RENO — The state of Nevada has signed a cooperative agreement with wild horse protection advocates allowing longtime critics of mustang roundups to have the first chance at purchasing state-captured animals that otherwise might end up at the slaughterhouse.
The agreement between Nevada’s Department of Agriculture and California-based Return to Freedom Inc. doesn’t affect the roundup of federally protected horses on mostly U.S. Bureau of Land Management lands in Nevada and much of the West. But it means that in at least three northern Nevada counties, the mustang’s allies won’t have to outbid slaughterhouse buyers at state-sponsored auctions, as they were forced to do this year when dozens of horses were offered for sale.
Instead, the group that serves as the parent organization for the national American Wild Horse Preservation Campaign will have two business days to pay $100 per horse for those the state gathers due to threats they pose on state roads and highways in the Virginia Range southeast of Reno, the municipality of Carson City and surrounding Washoe, Storey and Lyon Counties.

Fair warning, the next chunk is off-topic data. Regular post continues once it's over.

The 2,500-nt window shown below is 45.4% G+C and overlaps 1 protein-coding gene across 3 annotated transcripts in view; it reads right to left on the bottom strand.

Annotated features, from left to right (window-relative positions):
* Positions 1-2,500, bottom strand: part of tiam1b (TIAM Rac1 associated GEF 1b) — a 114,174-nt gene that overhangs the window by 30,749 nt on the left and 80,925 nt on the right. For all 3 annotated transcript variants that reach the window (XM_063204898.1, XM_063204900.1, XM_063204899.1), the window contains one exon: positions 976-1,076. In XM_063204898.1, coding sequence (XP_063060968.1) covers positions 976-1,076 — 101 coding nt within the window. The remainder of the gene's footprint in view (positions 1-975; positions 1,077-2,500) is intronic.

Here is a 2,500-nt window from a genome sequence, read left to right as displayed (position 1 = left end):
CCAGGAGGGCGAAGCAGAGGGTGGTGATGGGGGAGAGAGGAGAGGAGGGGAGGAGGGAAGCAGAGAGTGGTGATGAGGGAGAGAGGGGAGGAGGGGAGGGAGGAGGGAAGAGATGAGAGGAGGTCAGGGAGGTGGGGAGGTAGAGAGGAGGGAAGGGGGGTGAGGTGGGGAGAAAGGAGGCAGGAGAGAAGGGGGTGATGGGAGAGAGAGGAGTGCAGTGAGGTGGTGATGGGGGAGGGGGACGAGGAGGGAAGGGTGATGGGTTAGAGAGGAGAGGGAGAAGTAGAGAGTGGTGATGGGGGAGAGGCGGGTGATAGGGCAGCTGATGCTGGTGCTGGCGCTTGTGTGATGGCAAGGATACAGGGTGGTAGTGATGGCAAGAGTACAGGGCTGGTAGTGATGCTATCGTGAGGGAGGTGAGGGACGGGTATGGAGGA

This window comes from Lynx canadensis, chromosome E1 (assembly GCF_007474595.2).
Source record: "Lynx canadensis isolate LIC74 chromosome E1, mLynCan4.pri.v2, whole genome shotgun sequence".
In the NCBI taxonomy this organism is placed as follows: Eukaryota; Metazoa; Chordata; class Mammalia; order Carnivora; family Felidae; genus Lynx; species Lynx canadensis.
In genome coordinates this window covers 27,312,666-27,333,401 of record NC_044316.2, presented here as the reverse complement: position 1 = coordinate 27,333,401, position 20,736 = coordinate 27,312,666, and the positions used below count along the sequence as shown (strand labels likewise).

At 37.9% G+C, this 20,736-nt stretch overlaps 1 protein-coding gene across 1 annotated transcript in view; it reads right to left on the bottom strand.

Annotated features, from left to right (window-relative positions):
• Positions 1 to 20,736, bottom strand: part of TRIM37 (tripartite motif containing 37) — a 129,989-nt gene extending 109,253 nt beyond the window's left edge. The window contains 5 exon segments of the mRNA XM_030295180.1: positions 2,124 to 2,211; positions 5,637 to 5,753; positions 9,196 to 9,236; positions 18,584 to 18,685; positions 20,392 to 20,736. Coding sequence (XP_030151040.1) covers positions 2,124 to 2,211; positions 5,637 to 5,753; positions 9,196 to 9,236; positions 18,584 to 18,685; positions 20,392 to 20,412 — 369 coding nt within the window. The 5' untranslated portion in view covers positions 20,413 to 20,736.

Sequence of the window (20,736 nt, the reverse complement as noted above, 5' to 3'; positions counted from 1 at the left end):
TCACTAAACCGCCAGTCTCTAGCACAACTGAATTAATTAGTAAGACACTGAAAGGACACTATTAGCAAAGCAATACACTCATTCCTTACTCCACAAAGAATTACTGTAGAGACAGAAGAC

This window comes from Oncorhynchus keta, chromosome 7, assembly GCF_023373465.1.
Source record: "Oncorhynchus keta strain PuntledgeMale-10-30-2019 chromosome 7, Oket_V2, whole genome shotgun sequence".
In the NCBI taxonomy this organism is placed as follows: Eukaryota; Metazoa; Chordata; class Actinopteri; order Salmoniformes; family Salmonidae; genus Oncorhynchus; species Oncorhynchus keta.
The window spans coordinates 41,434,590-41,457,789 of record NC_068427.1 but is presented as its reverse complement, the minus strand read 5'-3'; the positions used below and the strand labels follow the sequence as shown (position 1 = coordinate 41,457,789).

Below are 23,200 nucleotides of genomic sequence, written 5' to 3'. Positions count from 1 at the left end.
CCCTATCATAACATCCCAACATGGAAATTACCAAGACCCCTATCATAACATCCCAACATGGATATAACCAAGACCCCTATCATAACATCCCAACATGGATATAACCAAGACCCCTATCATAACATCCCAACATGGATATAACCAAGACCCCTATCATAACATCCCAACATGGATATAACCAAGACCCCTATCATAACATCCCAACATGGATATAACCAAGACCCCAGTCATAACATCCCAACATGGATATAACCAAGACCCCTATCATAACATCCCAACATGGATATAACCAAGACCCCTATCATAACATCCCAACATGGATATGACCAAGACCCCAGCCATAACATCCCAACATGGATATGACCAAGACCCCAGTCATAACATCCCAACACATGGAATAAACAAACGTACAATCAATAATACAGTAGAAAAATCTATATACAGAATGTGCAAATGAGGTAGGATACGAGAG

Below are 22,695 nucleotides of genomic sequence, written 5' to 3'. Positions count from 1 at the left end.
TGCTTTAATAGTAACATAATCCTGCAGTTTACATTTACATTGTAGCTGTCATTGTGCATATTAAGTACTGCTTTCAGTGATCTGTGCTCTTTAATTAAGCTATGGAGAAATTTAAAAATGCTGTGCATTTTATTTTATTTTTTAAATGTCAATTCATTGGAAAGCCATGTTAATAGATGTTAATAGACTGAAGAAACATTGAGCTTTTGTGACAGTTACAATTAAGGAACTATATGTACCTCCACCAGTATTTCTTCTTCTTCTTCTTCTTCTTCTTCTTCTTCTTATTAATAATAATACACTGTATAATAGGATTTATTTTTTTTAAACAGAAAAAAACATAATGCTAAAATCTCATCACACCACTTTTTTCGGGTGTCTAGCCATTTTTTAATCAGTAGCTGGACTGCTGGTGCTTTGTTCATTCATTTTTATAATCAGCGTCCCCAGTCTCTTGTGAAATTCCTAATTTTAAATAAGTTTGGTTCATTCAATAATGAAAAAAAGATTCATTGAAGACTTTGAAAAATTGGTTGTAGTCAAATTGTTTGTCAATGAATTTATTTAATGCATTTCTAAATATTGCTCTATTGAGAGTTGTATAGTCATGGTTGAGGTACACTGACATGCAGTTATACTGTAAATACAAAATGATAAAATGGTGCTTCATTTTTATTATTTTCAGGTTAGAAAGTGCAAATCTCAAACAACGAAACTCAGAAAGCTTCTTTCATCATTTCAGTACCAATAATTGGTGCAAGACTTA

Members of the national coalition who have been pressing for such an agreement say it’s a significant development — the only one of its kind in the country.
“We are extremely proud of this important step toward preventing Nevada’s iconic wild horses from falling into the clutches of kill-buyers at auction,” said Kevin O’Neill, a senior legislative director for the American Society for the Prevention of Cruelty to Animals.
Neda DeMayo, president and founder of the nonprofit Return to Freedom that provides refuge to 400 wild horses at a refuge in Lompoc, Calif., is hopeful the agreement will lead to long-term changes that include more emphasis on trying to keep the animals running wild on the range through alternative management.
“A host of solutions — including birth control, fencing and diversionary feeding and watering — are available to mitigate public safety concerns,” she said.
The deal forbids purchasers of the horses from returning them to the Virginia Range.